At Sault Sainte Marie, we left much of the traffic behind. At this time of year, from this point onwards, the highway is mainly a thoroughfare for long-haul transport trucks, the locals from small villages along the Lake Superior shore, and the stragglers — tourists taking advantage of this unusually warm September. Last year, I blazed through Lake Superior Provincial Park. By any standard, it’s quite a large park with scattered hiking trails and canoe routes. The interior is wild and remote. In this heat, most of the visitors seemed drawn to the long, sandy shore of Agawa Bay. I stopped to look around at the campground, but even in the shoulder season, found it too “inhabited”. I ended up driving back a bit south along the highway to Crescent Lake where I found a site – one of only 4 occupied out of around 40 that night. The dogs and I had a long stretch of shoreline to ourselves that evening. Just before dark, a park warden dropped by to check on things and we had a good talk before she continued on with her rounds.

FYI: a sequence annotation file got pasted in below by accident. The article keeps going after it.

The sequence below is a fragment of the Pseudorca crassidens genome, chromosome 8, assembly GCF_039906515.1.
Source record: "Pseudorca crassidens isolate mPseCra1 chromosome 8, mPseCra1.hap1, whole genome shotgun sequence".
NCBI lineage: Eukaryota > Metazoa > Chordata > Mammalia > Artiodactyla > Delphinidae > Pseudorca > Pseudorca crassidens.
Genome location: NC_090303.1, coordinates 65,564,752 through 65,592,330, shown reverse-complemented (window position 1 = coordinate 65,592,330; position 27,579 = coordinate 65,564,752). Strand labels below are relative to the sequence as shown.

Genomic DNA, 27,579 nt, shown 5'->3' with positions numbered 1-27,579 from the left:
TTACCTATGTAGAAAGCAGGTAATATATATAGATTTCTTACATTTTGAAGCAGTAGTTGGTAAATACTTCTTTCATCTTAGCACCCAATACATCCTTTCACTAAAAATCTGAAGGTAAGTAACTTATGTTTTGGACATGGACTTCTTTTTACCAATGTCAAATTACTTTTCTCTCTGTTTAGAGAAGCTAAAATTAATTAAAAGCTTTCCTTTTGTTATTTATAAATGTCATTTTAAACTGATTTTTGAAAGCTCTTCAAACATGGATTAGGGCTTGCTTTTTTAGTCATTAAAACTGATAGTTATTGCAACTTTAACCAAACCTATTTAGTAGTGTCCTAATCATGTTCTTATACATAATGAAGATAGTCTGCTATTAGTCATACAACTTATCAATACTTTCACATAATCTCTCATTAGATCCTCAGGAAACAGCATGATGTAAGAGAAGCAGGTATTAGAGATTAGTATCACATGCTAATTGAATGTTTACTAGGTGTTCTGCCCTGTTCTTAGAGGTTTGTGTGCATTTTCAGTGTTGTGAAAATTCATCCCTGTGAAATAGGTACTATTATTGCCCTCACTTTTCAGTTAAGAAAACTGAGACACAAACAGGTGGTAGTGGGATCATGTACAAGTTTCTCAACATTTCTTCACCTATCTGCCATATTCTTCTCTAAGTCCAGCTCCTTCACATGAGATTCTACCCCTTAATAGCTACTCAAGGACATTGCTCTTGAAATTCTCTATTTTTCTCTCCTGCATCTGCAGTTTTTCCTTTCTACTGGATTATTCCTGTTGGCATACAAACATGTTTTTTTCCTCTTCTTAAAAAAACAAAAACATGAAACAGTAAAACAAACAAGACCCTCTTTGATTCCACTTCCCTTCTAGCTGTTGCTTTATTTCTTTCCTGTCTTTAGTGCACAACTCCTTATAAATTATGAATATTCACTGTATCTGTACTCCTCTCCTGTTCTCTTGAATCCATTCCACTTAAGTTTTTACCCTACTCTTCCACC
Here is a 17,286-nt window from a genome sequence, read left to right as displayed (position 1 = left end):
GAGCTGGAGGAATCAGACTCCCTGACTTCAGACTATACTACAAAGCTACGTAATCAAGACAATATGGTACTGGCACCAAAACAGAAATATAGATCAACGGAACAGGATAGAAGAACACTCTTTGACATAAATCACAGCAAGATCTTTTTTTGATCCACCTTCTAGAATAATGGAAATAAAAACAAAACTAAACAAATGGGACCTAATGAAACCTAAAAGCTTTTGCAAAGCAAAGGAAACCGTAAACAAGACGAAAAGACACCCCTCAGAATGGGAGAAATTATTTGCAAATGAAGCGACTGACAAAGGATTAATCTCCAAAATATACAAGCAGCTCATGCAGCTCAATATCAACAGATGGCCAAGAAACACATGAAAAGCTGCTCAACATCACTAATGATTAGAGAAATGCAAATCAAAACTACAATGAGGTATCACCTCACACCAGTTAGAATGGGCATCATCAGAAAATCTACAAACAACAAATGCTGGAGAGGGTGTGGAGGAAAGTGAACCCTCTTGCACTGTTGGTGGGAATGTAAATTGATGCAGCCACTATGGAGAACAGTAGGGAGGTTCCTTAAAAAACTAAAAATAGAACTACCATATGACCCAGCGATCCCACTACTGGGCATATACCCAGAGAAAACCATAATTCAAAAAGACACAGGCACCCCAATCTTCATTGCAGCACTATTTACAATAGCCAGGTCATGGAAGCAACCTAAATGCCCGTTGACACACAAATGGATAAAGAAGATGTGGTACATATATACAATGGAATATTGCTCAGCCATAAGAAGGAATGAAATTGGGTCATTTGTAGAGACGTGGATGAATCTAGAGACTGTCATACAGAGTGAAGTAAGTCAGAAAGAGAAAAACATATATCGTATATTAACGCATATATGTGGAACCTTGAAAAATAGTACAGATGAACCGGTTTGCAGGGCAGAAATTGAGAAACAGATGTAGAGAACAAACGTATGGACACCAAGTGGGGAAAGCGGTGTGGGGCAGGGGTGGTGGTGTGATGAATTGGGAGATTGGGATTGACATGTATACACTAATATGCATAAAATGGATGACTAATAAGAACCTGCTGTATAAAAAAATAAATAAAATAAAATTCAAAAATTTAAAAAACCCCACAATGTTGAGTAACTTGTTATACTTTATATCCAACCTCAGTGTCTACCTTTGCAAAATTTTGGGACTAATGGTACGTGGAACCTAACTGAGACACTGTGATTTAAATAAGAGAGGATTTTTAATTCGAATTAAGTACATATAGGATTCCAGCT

In, the morning, I made pancakes doctored with maple syrup picked up along the way through Lanark County a few days before. We continued north, stopping at the trail to the Agawa pictographs. I hiked down, but must admit that I chickened out of shuffling along the ledge above the lake. The bright red signs warning of how people have died, or been seriously injured, visiting the pictographs must have made some kind of impression on me — and a not particularly good one. Although the waters were relatively calm, I didn’t feel much like risking a dunking and probably a smashed bone or two if I slipped from the ledge into the submerged rocks below. This is a significant aspect of traveling alone — this “risk assessment” business. When Don and I traveled together, we rarely shrank back from doing just about anything. In fact, we were quite a fearless pair. However, now that I’m alone and have the two dogs depending on me, I find myself calculating risks and avoiding those situations where there’s any chance of possible injury. At Agawa rock, seeing no one, I pondered on who might haul me back out of the water if I fell from the ledge? Oh, there were ropes hanging over the ledge into the water, but was I sure I could haul myself out and up to safety? Or, who would drive the van and look after the dogs if I smashed an arm or leg? These are typical of the thoughts that occupy my mind when I’m on the road — along with considering how it is that I seem to be the only person traveling alone. Do other lone travelers harbor such concerns?